This giant sea wave claimed a total of 28 lives – 27 drowned on the Burin peninsula and a young girl never recovered from her injuries and died in 1933. This represents Canada’s largest documented loss of life directly related to an earthquake.

At Port aux Bras a fisherman saw his home being swept away. He tried to save his wife and family but was blocked by another floating house. He was helpless as his imprisoned family whirled into darkness. His house was pulled out to sea faster than a boat could steam.

Mr. Ern Cheeseman of Port au Bras on the Burin peninsula in a letter to his brother Jack a few days after the tsunami wrote: “You could hear the poor humans who were caught, screaming, women and men praying out loud. Oh God, Jack, it was terrible… Excuse this scribble but we are not over the shock yet. Every move one hears one jumps expecting the same to happen again.”

The Newfoundland government sent ships with doctors and supplies. Canada was the largest foreign donor donating $35,000 individual Newfoundlanders raised more than $200,000 to help their countrymen.

Apart from the Burin tsunami, two others have been reported, at Bonavista in 1755 as a result of the Lisbon earthquake, and St. Shott’s in June 1864. These caused damage, but no reported loss of life.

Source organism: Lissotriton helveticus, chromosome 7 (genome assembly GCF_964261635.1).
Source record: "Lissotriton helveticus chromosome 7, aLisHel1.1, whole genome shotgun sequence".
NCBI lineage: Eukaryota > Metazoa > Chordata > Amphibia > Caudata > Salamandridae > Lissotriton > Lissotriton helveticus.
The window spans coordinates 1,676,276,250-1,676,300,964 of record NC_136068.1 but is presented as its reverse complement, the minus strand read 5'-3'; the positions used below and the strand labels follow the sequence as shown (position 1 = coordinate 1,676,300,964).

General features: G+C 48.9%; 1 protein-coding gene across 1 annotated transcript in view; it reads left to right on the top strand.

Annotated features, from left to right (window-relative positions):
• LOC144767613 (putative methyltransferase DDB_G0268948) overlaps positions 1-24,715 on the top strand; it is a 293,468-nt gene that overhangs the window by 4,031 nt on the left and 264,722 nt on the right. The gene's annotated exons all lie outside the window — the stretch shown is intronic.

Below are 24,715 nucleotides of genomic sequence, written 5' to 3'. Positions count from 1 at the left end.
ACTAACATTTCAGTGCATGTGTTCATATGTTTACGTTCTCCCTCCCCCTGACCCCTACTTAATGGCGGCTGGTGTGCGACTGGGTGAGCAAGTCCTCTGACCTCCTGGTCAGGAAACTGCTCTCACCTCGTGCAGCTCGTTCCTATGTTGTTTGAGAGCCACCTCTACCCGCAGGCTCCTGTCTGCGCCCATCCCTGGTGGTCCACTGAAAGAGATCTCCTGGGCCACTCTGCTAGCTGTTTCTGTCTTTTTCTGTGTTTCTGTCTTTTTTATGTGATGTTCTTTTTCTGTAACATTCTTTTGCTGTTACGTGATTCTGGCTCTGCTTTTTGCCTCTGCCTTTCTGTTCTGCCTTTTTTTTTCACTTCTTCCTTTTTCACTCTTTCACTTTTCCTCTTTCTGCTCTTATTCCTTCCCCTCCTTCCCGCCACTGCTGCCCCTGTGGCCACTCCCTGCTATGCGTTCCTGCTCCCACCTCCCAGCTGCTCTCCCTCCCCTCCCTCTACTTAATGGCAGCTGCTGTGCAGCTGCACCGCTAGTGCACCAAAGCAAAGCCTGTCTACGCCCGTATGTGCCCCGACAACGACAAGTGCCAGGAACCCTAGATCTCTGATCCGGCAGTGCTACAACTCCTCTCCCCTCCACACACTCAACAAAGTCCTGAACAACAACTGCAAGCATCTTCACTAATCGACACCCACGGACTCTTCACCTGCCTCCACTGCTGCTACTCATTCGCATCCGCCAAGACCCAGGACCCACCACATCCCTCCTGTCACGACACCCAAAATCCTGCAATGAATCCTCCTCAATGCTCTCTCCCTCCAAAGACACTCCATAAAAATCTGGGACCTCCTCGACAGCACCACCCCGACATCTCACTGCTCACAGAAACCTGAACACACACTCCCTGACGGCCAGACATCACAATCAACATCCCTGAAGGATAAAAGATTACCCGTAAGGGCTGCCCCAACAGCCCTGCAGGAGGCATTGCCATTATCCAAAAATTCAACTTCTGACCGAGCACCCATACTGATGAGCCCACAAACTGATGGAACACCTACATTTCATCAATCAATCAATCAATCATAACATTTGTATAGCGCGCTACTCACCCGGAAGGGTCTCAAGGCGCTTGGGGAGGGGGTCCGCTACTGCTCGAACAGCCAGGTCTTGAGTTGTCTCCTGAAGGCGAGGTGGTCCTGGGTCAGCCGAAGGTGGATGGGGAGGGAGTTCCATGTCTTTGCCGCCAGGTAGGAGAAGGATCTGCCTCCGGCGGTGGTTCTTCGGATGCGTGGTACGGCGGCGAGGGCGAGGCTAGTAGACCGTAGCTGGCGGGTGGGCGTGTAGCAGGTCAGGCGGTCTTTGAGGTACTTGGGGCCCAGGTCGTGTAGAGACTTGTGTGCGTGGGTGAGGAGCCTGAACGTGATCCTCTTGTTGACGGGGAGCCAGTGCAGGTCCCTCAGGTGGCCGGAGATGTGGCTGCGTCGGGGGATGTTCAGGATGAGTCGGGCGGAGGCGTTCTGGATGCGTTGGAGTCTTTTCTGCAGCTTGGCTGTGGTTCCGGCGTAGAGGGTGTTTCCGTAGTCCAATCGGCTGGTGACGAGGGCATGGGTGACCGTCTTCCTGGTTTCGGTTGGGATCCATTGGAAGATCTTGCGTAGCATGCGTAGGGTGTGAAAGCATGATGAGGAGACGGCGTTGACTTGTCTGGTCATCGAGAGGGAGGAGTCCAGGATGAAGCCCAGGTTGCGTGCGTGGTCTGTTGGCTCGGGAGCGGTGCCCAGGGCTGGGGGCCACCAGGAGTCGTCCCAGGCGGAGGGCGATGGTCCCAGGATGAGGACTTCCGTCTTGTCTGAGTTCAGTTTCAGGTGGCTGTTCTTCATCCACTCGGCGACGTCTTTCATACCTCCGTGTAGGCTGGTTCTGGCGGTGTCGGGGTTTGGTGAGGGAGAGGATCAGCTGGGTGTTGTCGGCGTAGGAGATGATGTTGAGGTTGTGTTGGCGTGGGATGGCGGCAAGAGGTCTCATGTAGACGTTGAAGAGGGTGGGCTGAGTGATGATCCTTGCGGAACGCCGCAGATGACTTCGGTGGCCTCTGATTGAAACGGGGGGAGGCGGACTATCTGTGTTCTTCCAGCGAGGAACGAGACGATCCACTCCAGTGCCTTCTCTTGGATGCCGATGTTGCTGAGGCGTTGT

Recommended Archival Collection: At The Rooms Provincial Archives take some time to read MG 636: South Coast Disaster Relief Committee Report consists of a list of losses by settlement, reports, telegrams, correspondence, minutes of meetings; regarding the tidal wave and earthquake disaster on the Burin Peninsula, 1929. The collection also includes a report of the South Coast Disaster Committee, 1931.

Recommended Web Site: http://earthquakescanada.nrcan.gc.ca/histor/20th-eme/1929/1929-eng.php

Recommended Book: Hanrahan, Maura. Tsunami: The Newfoundland Tidal Wave Disaster. St. John’s: Flanker Press, 2004.